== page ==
Byron Shire Council is set to urge the state government to consider using the Mullumbimby Hospital land for aged-care facilities, services and housing once the hospital is decommissioned next year.
The move follows a community campaign for the hospital land to be transferred from the health department to the family and community services portfolio to enable it to be used for social housing.
Locals fear the land could be sold off to private operators when the new Byron Central Hospital opens in the middle of next year and the buildings at the Mullum site have been demolished.
A public meeting last month organised by the Mullumbimby Hospital Action Group was told that aged-care facilities, housing and services could be established on the site through a public-private sector partnership.
Cr Duncan Dey this morning (Thursday) will move a motion for council to write immediately to the NSW premier, treasurer, and ministers for health and family and community services to support the action group’s resolutions from its meeting on 17 September for the land transfer and proposed aged-care uses.
Cr Dey said the community use and development of the land ‘should include a full range of aged care facilities and services, housing for people with a disability, social housing that provides secure, sustainable, safe and affordable housing for vulnerable and disadvantaged people including housing for women headed households escaping domestic violence’.
‘Changes in the landscape of hospital services in the shire will include relocation of key services to a new facility, currently being built at Ewingsdale,’ he said in his background notes.
‘The state chose its new self-approved greenfield site to provide a larger centralised facility but this also liberates existing properties for other uses, or for sale.
‘Fearing the latter, the Mullumbimby Hospital Action Group has researched the history of the site at Mullumbimby and has tracked NSW Health’s thinking on the future of that land.
‘The action group’s publications include a five-page statement of 19 August 2015, which leads with:
The Mullumbimby Hospital Action Group (MHAG) is a united group of concerned and dedicated people who aim:
To work with the NSW Government and Byron Shire Council to develop the Mullumbimby Hospital site for community purposes as the land has been used for health purposes for 115 years.
The land was set aside for this purpose under the Mullumbimby Hospital Reserve Trust.
The community use and development of the land should include:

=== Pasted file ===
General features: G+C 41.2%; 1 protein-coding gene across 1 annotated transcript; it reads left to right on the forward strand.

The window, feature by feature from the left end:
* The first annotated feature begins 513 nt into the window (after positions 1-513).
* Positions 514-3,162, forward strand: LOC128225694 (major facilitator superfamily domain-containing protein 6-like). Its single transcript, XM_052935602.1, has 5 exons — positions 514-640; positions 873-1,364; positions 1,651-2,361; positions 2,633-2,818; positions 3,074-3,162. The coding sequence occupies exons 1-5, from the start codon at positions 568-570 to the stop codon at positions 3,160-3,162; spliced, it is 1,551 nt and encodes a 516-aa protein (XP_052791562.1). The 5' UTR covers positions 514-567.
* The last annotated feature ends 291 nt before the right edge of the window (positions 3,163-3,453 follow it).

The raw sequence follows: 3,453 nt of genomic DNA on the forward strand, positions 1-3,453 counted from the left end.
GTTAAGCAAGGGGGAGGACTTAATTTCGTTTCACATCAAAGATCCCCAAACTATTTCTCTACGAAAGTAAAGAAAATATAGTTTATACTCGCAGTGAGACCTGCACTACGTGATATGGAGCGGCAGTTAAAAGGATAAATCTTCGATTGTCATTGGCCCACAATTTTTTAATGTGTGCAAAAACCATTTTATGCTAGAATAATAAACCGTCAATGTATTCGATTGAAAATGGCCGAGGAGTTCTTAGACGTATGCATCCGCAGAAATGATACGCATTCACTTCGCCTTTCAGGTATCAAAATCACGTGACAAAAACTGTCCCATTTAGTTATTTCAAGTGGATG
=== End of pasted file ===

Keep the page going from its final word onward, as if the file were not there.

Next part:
· a full range of aged care facilities and services
· housing for people with a disability,
· social housing that provides secure, sustainable, safe and affordable housing for vulnerable and disadvantaged people including housing for women headed households escaping domestic violence.’
Cr Dey said ‘These aspirations may not yet be encompassed within council’s forward planning strategies but they have merit and would likely sit well within them’.
He said the action group believed ‘this would be a win-win for everyone’.
In January, health minister Jillian Skinner said the hospital site would be sold and the proceeds used to contribute to the cost of remediation.
But Cr Dey said ‘this is despite the Northern NSW Local Health District chief executive stating “prior to any final decisions being made about the future use of the hospital campus consultation will take place with Byron Shire Council and the community to seek their input of what use should be made”’.
‘Fears of the community losing use of the land appear well founded. I support the wish to keep the land in public hands for public purposes,’ Cr Dey said.
‘The purposes listed above by the Hospital Action Group are well known by this community.
‘The alternative of selling the site would likely produce a short-term windfall to the NSW government and more urban subdivision in a desirable north-facing location in Mullumbimby.
‘The hospital buildings may contain asbestos and remediation is likely required.
‘In the long term however, the value of the asset far outstrips the challenge of dispensing with such dangers, they must be dealt with anyway. Remediation should not be used as an excuse to discard the asset,’ he said.